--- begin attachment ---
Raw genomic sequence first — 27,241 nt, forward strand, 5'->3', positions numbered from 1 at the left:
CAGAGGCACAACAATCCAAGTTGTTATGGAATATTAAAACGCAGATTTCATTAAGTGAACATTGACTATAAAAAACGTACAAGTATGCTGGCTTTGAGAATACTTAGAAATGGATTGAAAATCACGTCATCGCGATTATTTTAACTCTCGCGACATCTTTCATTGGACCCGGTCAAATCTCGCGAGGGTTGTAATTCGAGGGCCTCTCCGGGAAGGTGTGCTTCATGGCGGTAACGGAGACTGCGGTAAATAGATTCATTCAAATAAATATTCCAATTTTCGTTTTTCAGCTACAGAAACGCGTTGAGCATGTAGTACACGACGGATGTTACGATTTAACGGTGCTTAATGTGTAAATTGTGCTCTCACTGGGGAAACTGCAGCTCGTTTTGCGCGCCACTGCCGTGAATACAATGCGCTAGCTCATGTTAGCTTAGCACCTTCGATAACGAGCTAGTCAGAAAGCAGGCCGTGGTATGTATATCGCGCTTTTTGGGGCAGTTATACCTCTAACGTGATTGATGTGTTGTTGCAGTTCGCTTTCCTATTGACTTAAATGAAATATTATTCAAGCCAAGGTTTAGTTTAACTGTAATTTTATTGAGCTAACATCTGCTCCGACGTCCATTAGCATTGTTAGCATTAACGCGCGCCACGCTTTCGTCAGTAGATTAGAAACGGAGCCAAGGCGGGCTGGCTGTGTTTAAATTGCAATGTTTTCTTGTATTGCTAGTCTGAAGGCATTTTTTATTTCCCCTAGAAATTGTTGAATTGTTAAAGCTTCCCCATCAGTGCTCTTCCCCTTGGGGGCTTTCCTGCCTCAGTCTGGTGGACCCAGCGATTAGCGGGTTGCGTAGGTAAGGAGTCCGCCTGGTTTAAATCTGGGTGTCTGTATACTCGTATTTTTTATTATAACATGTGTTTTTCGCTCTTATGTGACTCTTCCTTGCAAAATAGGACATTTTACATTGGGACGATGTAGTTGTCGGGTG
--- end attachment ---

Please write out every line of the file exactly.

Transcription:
Raw genomic sequence first — 27,241 nt, forward strand, 5'->3', positions numbered from 1 at the left:
CAGAGGCACAACAATCCAAGTTGTTATGGAATATTAAAACGCAGATTTCATTAAGTGAACATTGACTATAAAAAACGTACAAGTATGCTGGCTTTGAGAATACTTAGAAATGGATTGAAAATCACGTCATCGCGATTATTTTAACTCTCGCGACATCTTTCATTGGACCCGGTCAAATCTCGCGAGGGTTGTAATTCGAGGGCCTCTCCGGGAAGGTGTGCTTCATGGCGGTAACGGAGACTGCGGTAAATAGATTCATTCAAATAAATATTCCAATTTTCGTTTTTCAGCTACAGAAACGCGTTGAGCATGTAGTACACGACGGATGTTACGATTTAACGGTGCTTAATGTGTAAATTGTGCTCTCACTGGGGAAACTGCAGCTCGTTTTGCGCGCCACTGCCGTGAATACAATGCGCTAGCTCATGTTAGCTTAGCACCTTCGATAACGAGCTAGTCAGAAAGCAGGCCGTGGTATGTATATCGCGCTTTTTGGGGCAGTTATACCTCTAACGTGATTGATGTGTTGTTGCAGTTCGCTTTCCTATTGACTTAAATGAAATATTATTCAAGCCAAGGTTTAGTTTAACTGTAATTTTATTGAGCTAACATCTGCTCCGACGTCCATTAGCATTGTTAGCATTAACGCGCGCCACGCTTTCGTCAGTAGATTAGAAACGGAGCCAAGGCGGGCTGGCTGTGTTTAAATTGCAATGTTTTCTTGTATTGCTAGTCTGAAGGCATTTTTTATTTCCCCTAGAAATTGTTGAATTGTTAAAGCTTCCCCATCAGTGCTCTTCCCCTTGGGGGCTTTCCTGCCTCAGTCTGGTGGACCCAGCGATTAGCGGGTTGCGTAGGTAAGGAGTCCGCCTGGTTTAAATCTGGGTGTCTGTATACTCGTATTTTTTATTATAACATGTGTTTTTCGCTCTTATGTGACTCTTCCTTGCAAAATAGGACATTTTACATTGGGACGATGTAGTTGTCGGGTG